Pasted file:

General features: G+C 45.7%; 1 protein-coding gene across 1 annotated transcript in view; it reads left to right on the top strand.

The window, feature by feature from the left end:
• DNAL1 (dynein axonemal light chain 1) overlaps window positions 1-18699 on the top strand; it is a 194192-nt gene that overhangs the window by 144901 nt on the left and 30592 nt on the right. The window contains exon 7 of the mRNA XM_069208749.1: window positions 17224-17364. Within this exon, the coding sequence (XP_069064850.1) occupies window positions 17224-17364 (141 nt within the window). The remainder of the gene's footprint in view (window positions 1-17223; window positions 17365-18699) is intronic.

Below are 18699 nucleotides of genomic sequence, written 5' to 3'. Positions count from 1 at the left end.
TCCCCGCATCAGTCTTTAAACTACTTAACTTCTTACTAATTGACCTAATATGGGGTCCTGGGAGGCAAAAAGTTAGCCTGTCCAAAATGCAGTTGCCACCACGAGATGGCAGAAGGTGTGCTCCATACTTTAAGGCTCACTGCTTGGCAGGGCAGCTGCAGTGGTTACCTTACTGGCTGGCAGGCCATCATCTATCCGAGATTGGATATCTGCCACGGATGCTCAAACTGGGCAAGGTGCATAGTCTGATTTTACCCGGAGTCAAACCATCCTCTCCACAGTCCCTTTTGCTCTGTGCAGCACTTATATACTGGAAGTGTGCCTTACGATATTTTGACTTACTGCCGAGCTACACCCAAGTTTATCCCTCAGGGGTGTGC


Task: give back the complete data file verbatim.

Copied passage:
General features: G+C 45.7%; 1 protein-coding gene across 1 annotated transcript in view; it reads left to right on the top strand.

The window, feature by feature from the left end:
• DNAL1 (dynein axonemal light chain 1) overlaps window positions 1-18699 on the top strand; it is a 194192-nt gene that overhangs the window by 144901 nt on the left and 30592 nt on the right. The window contains exon 7 of the mRNA XM_069208749.1: window positions 17224-17364. Within this exon, the coding sequence (XP_069064850.1) occupies window positions 17224-17364 (141 nt within the window). The remainder of the gene's footprint in view (window positions 1-17223; window positions 17365-18699) is intronic.

Below are 18699 nucleotides of genomic sequence, written 5' to 3'. Positions count from 1 at the left end.
TCCCCGCATCAGTCTTTAAACTACTTAACTTCTTACTAATTGACCTAATATGGGGTCCTGGGAGGCAAAAAGTTAGCCTGTCCAAAATGCAGTTGCCACCACGAGATGGCAGAAGGTGTGCTCCATACTTTAAGGCTCACTGCTTGGCAGGGCAGCTGCAGTGGTTACCTTACTGGCTGGCAGGCCATCATCTATCCGAGATTGGATATCTGCCACGGATGCTCAAACTGGGCAAGGTGCATAGTCTGATTTTACCCGGAGTCAAACCATCCTCTCCACAGTCCCTTTTGCTCTGTGCAGCACTTATATACTGGAAGTGTGCCTTACGATATTTTGACTTACTGCCGAGCTACACCCAAGTTTATCCCTCAGGGGTGTGC